That anti-patent pamphlet I mentioned

Arnoud Galactus Engelfriet galactus at
Mon Dec 16 18:40:40 UTC 2002

Rui Miguel Seabra wrote:
> On Mon, 2002-12-16 at 18:12, Arnoud Galactus Engelfriet wrote:
> > Patent law gives me that right, so I guess I have it. The
> > idea being patents is to encourage (technological) innovation
> > by providing a temporary monopoloy. Like the US constitution
> > puts it, "to promote the science and useful arts".
> I did not ask what law gave you that right, but *what* makes you think
> you have that right and that it should be protected by law.

I figured you did, but just after I finished the lecture on
how patent law works. Sometimes I get carried away, sorry. :)

Anyway, to clarify, I don't think any one has a natural right
to an invention. Patents are purely an economic tool, to encourage
the disclosure of innovations.

> Science and other useful arts have developed rather well from the stone
> age up to now, I'd say...

Patent laws in one form or another have existed since the
1400s. It is interesting to see that almost every Western
government since the 1700s has felt it necessary to get some
kind of patent protection.

> > With my monopoly I am able to stop others from practicing the
> > invention. This allows me to control the market, either by
> > forcing competitors off the market or by making them pay me
> > money (a license). So if I patent my invention, I can either
> > be the only supplier on the market (and thus make big profits)
> > or I can get lots of money from my competitors (and thus make 
> > big profits). Like Abraham Lincoln said, "patents add the
> > fuel of interest to the fire of invention".
> How exactly can you tell you're not violating someone's patent while
> implementing your "invention"?

You study earlier patents that issued for your particular field.
I know, today that's almost impossible due to the bad classification,
but that's the idea. Or you make a reservation and you wait for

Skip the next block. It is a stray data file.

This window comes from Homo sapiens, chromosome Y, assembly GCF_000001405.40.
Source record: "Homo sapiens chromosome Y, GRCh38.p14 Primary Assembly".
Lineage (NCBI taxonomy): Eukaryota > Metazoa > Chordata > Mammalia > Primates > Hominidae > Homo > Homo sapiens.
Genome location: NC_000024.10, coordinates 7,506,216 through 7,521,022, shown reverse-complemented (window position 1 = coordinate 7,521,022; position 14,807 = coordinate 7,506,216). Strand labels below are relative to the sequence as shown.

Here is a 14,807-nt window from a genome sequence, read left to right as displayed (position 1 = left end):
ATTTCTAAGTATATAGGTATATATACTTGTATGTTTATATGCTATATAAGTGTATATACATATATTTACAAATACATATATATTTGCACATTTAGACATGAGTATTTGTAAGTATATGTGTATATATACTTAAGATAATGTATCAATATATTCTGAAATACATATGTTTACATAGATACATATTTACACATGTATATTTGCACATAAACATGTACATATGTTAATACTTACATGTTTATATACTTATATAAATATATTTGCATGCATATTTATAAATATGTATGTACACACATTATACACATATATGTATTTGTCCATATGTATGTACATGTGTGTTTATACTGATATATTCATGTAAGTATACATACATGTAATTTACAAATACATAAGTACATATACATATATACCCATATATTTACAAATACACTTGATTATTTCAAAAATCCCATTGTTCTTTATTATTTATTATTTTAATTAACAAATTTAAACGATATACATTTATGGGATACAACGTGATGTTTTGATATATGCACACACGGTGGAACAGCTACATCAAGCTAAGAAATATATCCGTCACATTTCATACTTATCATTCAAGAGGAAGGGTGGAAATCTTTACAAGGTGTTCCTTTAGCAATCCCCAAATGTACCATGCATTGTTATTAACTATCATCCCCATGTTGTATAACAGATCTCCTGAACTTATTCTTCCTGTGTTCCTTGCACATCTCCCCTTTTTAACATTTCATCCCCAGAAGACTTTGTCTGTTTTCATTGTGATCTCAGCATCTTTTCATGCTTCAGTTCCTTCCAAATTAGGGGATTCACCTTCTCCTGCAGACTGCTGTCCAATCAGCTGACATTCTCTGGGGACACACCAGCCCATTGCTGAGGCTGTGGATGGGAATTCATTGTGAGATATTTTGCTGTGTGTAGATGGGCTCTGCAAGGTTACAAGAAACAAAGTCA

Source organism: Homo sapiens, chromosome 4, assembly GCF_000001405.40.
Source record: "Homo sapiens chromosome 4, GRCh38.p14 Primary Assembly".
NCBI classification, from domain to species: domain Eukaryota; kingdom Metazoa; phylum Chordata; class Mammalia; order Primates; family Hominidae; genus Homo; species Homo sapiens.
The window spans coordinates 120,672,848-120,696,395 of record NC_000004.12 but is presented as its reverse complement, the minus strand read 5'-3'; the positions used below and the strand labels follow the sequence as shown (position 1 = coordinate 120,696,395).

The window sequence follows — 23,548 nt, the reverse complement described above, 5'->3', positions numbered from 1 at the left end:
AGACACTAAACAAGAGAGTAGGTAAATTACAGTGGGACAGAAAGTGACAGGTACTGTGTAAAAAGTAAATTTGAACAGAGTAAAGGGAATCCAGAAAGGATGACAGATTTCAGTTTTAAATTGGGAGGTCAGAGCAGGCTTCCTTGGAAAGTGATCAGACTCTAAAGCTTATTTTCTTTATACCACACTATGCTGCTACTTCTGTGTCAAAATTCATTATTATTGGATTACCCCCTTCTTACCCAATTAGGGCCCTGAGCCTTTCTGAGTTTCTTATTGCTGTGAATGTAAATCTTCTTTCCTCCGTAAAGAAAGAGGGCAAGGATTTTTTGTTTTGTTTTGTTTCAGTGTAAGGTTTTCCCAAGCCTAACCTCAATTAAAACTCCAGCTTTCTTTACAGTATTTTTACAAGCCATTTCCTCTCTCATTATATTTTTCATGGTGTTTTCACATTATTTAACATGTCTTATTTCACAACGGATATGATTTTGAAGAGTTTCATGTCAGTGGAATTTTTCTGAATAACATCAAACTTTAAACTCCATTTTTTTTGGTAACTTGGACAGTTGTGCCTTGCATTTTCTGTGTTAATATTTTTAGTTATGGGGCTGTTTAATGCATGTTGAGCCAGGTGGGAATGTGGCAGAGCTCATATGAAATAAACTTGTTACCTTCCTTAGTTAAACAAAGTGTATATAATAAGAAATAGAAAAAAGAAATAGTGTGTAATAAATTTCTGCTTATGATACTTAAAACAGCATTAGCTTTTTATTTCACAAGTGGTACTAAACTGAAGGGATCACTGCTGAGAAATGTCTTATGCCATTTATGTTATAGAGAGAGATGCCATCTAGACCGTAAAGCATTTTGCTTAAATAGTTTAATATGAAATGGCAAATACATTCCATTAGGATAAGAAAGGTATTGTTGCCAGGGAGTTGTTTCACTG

someone to come after you.

> If that someone has a patent that you violate -- yes, even without
> intention -- can't he exhort that power in order to force you into
> cross-licencing?

Correct. But so can I, if he violates one of my patents.

> What if that someone has thousands of patents and/or is already a big
> business? Won't that mean that for some peanuts he got your idea, will
> make money from it, and you're left sobbing in the corner?

I would say that with a patent, you can sue the big guy and
make him pay you for using your idea. The fact that "suing
the big guy" is difficult has nothing to do with patents but
with the legal system in general (particulary in the USA).

> What if you don't have enough money to register the patent and someone
> learns about it and registers that idea first? Won't you be left sobbing
> in the corner as well?

Well, if I publish it, no one can patent it anymore. But maybe
I can try to find financial funding with the argument that with
a patent, I have a monopoly so I can pay him back if the product
takes off. 

(If I don't believe the product will take off, why do I bother
with it?)

> > So how can giving a monopoly encourage innovation? Well, in
> > return for the monopoly I must reveal my invention. After the
> > monopoly runs out, society is free to use my invention, and
> > because of my disclosure society *can* use my invention. Also,
> > because of my disclosure others can build upon it and do more
> > inventions.
> How long does a patent live? Isn't one year *a long time* in software?
> That software... could it not be obsolete by then?

Probably. And yes, this should be changed somehow.

> > Well, of course you can ask the question why patent law
> > works this way. I suppose the reason is that it seems to
> > match the principles of capitalism: people are greedy and
> > want to make money. So you offer them a way to make money,
> > and you ensure that that way also has benefits for society.
> Have you noticed that patent and copyright law protect monopolies? How
> many other laws do that? I may be wrong but most laws are not favourable
> toward monopolies...

Correct. In fact, the EU had to come up with a special exception
on the free trade clauses to allow intellectual property. But
the idea is to give someone a monopoly in return for disclosure
if his invention. This seems to be the best reward. We could give
him a medal. They tried that in the USSR, but it didn't really work.

So probably we should give the inventor money. But how much should 
we give? I don't know. So let the market decide. If the market
does not like your invention, they won't buy it, and so your reward
is small. If the market likes it a lot, you get a big reward.

Kind regards,

Arnoud Engelfriet

Arnoud Engelfriet, Dutch patent attorney - Speaking only for myself
Patents, copyright and IPR explained for techies:

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